Are you exposed to US Federal Estate Taxes?

US Citizens and US Permanent Residents in Canada

(Updated: January 7, 2014)
A US citizen is subject to US federal estate taxes no matter where s/he lives in the world.

Upon death, US federal estate taxes are calculated based on the fair market value of worldwide taxable assets, which generally includes the value of all of one’s property interests at the time of death.

Under current rules, estate taxes are calculated on an American’s taxable assets at rates of up to 40%. However the estate taxes payable amount is reduced by an exemption on the first USD $5.34 million of assets, which means that US taxpayers are only subject to estate taxes if their worldwide taxable assets exceed $5.34 million.

This USD $5.34 million exemption applies to estate taxes, generation-skipping transfer taxes (GST) as well as gift taxes.

Gifts are integrated into the estate tax regime, and the USD $5.34 million estate tax exemption is reduced by any gifts which exceed USD $14,000/year (for 2013) made during an US citizen’s lifetime. Note that the threshold for gifts to a non-resident alien spouse is USD $140,000/year.

The gift tax is designed to prevent individuals from gifting assets during their lifetime to their heirs, thereby reducing the estate taxes due on their death.

Relatively new rules (referred to as "portability") permit any unused portion of an individual’s USD $5.34 million exemption to be transferred to a surviving American spouse, which then gets added to their own USD $5.34 million exemption. Note that this provision applies to the exemption amount for estate taxes only. In addition, an individual who has been widowed more than once may only use the most recent spouse’s available exemption amount.


Upon death, US federal estate taxes can be due if you own "US situs assets". US situs assets include:

  • US real property net of non-recourse debt (including real estate investment properties, country places and condominiums)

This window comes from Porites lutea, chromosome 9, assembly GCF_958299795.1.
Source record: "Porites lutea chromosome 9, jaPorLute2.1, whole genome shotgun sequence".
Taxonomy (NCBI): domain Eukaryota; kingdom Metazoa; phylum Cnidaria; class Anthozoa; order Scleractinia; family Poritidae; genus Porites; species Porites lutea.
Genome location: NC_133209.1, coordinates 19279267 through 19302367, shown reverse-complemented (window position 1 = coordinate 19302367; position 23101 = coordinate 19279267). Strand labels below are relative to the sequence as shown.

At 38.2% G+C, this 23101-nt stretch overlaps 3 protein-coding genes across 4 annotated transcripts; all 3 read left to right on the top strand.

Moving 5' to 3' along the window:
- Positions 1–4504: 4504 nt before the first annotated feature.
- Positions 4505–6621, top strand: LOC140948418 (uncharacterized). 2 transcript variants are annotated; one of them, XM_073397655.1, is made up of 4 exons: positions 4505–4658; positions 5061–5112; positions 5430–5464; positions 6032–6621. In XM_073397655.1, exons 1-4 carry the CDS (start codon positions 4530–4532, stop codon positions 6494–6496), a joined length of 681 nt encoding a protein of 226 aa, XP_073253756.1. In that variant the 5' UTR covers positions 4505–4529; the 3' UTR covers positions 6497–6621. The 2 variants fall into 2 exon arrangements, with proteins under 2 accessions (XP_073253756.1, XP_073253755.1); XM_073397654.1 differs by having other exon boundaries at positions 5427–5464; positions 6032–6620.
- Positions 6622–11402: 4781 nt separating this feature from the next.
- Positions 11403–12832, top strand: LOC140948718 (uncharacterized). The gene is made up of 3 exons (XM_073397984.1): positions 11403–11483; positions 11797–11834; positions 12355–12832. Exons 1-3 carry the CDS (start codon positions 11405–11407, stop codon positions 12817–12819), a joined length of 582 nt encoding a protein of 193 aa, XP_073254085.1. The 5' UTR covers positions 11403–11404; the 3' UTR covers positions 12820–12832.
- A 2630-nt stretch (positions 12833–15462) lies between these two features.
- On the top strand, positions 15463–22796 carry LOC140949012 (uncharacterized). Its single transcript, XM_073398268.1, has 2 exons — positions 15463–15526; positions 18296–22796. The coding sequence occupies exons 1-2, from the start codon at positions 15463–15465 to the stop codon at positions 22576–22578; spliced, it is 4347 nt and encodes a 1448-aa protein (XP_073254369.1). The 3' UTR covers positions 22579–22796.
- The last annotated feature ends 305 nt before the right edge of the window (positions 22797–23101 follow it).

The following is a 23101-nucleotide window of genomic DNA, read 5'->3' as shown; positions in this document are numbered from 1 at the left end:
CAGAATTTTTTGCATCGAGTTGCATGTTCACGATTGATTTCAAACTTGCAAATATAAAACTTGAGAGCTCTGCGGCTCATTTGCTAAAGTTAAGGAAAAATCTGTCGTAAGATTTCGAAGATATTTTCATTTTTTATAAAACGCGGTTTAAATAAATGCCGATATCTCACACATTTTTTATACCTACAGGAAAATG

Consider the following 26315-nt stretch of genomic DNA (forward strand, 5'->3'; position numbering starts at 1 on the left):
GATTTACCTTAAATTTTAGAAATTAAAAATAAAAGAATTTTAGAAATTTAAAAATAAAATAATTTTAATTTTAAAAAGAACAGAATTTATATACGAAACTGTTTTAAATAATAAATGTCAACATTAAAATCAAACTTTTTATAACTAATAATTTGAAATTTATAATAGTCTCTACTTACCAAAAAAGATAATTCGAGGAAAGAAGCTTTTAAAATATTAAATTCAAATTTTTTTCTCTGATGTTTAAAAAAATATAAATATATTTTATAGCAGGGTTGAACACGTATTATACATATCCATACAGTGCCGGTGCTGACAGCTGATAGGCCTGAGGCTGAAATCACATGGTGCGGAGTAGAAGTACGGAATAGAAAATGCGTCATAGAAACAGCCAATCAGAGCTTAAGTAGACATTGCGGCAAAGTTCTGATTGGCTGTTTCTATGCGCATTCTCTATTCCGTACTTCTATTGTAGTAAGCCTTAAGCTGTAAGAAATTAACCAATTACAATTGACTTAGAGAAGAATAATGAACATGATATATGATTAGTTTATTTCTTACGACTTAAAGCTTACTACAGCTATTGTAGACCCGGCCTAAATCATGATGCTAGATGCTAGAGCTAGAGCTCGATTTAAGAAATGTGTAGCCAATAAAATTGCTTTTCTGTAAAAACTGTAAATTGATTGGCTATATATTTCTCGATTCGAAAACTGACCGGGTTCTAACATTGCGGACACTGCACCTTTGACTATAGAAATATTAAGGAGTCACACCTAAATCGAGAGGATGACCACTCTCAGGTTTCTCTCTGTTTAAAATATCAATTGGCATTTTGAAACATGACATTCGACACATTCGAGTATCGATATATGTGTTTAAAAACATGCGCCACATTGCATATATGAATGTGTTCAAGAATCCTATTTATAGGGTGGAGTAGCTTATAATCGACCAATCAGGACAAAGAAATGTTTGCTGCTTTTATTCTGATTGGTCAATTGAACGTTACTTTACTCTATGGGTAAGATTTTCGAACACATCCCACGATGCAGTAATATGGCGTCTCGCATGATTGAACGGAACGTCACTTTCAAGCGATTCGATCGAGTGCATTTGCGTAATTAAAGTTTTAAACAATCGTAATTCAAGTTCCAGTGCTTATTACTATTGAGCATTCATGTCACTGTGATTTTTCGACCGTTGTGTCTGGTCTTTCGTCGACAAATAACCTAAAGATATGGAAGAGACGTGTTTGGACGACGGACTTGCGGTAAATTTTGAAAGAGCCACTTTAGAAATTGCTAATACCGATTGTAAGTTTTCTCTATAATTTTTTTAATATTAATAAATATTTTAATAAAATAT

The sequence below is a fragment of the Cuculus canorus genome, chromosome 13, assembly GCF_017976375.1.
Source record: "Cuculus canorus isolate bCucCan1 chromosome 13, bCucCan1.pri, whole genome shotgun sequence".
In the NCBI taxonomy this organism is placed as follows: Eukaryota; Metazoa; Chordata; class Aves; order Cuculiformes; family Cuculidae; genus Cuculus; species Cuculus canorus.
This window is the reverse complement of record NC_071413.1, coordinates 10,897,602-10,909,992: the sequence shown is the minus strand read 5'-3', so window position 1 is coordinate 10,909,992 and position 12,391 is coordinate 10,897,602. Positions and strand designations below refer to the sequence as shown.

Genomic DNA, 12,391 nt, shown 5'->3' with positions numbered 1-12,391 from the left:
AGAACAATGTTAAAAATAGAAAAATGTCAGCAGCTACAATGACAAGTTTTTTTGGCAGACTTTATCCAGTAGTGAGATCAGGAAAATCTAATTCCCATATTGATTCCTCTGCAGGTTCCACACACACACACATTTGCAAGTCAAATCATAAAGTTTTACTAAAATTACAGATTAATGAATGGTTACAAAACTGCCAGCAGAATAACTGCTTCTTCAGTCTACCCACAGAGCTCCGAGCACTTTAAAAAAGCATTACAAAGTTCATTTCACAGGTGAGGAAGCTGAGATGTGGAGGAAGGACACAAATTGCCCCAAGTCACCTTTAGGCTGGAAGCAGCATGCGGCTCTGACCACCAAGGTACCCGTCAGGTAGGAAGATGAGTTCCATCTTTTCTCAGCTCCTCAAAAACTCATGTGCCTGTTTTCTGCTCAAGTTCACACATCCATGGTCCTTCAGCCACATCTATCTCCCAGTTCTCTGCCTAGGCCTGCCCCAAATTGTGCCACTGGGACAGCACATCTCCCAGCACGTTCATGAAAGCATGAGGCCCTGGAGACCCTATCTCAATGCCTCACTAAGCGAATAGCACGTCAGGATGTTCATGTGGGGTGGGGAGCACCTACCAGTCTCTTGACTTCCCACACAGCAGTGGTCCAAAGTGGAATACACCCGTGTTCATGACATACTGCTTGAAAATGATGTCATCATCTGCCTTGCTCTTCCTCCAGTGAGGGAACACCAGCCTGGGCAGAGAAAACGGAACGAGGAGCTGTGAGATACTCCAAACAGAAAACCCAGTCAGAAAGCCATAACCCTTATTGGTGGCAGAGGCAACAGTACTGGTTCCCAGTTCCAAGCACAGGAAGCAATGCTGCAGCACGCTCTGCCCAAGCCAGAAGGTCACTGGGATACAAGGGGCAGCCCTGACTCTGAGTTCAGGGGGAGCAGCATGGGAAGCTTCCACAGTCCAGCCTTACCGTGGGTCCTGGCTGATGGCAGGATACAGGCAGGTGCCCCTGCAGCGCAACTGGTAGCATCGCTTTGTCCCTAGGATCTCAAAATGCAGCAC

• US personal property (including boats, vehicles)
  • Stocks of US corporations incorporated or continued into the US (including those held in RRSP`s and RRIF`s). Note that maintaining a brokerage account in Canada to hold US securities does not avoid exposure to US Estate Tax
  • Debts of US companies and persons

Excluded assets include:

  • US bonds
  • US bank accounts
  • US life insurance policies (excluded but included in the world wide assets values)
  • Canadian mutual funds which hold US investments

Canadians who die holding US situs assets in excess of USD $60,000 are subject to US federal estate taxes, which are calculated on the total value of their US situs assets at a rate of up to 40%.

However the estate will be reduced by an exemption of USD $5.34 million x the ratio of US situs gross assets over worldwide assets.

Therefore if a Canadian dies with US situs assets making up 50% of their USD $8 million of world assets, they will have an exemption of:

USD $5.34 million x $4 million/$8 million = USD $2.67 million.

On death, a Canadian will generally pay taxes in Canada on any accrued gains on US assets on their terminal Canadian income tax return. Depending on the specifics, the Canadian Revenue Agency (CRA) will permit a foreign tax credit to be claimed and applied in Canada for the US estate taxes paid on those assets.

However the provinces generally do not allow a foreign tax credit for US estate taxes paid and, as a result, the estate may be subject to some double taxation at the provincial level.

The filing deadline for a US estate tax return is generally nine months after the date of death.

Planning for Estate Tax Liabilities

If your estate is potentially subject to US estate taxes, there may be planning strategies available to reduce your US estate tax exposure. Contact us if you require assistance analyzing your exposure to US estate taxes, and how this liability can be reduced.

Notice: US estate tax rules are complex and no planning actions should be taken without first consulting with a qualified tax adviser.

Please contact Jonathan Levy if you have any questions or comments.

IRS Information

For additional information from the IRS click here.

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